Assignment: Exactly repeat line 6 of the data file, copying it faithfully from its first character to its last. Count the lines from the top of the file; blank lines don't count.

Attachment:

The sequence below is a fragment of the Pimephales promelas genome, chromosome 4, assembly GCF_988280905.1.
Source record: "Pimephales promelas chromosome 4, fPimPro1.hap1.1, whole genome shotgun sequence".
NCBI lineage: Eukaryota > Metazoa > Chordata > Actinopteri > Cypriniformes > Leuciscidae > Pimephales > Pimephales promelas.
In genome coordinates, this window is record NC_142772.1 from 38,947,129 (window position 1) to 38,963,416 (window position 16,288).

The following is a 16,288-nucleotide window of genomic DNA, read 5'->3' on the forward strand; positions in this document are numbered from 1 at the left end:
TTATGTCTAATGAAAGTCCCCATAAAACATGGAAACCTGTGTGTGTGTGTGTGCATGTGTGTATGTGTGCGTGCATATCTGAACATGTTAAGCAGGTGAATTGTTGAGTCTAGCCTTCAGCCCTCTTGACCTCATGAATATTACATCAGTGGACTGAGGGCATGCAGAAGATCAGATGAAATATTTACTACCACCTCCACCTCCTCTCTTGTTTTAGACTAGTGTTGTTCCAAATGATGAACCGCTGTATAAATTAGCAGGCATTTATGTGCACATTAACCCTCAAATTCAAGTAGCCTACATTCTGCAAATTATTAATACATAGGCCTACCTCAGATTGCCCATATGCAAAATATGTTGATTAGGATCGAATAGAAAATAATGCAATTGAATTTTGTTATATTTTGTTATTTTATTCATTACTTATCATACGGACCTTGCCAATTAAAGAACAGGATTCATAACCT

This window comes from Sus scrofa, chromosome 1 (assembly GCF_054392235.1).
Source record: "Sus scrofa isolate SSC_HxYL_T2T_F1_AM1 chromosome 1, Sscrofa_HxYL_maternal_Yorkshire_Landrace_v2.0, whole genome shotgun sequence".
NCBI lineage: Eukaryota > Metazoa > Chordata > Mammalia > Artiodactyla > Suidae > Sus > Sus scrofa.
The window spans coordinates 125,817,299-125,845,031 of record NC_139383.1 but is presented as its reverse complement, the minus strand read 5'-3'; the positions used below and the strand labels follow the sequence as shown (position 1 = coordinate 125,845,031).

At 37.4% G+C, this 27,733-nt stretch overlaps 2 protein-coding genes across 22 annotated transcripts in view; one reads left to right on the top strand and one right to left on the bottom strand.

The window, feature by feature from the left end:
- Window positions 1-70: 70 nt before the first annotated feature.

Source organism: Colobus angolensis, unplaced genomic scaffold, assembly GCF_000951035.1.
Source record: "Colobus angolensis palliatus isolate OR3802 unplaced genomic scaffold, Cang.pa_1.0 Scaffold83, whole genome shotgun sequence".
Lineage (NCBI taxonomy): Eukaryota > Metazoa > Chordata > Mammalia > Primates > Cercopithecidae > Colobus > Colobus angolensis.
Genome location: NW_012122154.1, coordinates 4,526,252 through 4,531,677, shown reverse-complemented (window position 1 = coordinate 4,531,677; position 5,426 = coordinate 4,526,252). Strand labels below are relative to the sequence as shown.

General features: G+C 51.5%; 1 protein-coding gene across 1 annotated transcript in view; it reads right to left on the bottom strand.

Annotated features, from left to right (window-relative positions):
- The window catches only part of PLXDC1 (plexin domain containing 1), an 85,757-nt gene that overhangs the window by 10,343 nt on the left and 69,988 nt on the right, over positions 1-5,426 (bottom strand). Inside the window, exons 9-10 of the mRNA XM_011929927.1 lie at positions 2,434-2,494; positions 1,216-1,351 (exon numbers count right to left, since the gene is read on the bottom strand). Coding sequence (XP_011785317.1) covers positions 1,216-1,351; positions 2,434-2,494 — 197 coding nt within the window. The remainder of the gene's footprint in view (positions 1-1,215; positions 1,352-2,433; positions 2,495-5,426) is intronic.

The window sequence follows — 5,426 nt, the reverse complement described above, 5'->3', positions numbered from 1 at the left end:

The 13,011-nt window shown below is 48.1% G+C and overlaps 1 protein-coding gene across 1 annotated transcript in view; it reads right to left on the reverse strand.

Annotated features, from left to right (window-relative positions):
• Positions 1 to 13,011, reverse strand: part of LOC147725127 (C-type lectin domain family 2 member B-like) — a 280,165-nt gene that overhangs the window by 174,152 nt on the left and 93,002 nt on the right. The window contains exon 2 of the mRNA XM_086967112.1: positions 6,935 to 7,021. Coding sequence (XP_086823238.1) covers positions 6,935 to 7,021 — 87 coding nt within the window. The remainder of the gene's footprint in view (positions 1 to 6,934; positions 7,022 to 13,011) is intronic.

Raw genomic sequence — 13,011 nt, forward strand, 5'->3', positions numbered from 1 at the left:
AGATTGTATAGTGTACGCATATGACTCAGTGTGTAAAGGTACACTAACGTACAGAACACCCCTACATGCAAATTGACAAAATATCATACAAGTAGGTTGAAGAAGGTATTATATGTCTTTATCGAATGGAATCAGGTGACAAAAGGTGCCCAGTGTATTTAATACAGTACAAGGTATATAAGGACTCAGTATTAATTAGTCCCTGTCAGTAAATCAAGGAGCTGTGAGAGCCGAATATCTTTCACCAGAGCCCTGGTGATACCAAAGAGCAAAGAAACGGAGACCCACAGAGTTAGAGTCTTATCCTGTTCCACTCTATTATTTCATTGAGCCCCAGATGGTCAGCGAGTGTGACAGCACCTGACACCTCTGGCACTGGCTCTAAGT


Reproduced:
TTATGTCTAATGAAAGTCCCCATAAAACATGGAAACCTGTGTGTGTGTGTGTGCATGTGTGTATGTGTGCGTGCATATCTGAACATGTTAAGCAGGTGAATTGTTGAGTCTAGCCTTCAGCCCTCTTGACCTCATGAATATTACATCAGTGGACTGAGGGCATGCAGAAGATCAGATGAAATATTTACTACCACCTCCACCTCCTCTCTTGTTTTAGACTAGTGTTGTTCCAAATGATGAACCGCTGTATAAATTAGCAGGCATTTATGTGCACATTAACCCTCAAATTCAAGTAGCCTACATTCTGCAAATTATTAATACATAGGCCTACCTCAGATTGCCCATATGCAAAATATGTTGATTAGGATCGAATAGAAAATAATGCAATTGAATTTTGTTATATTTTGTTATTTTATTCATTACTTATCATACGGACCTTGCCAATTAAAGAACAGGATTCATAACCT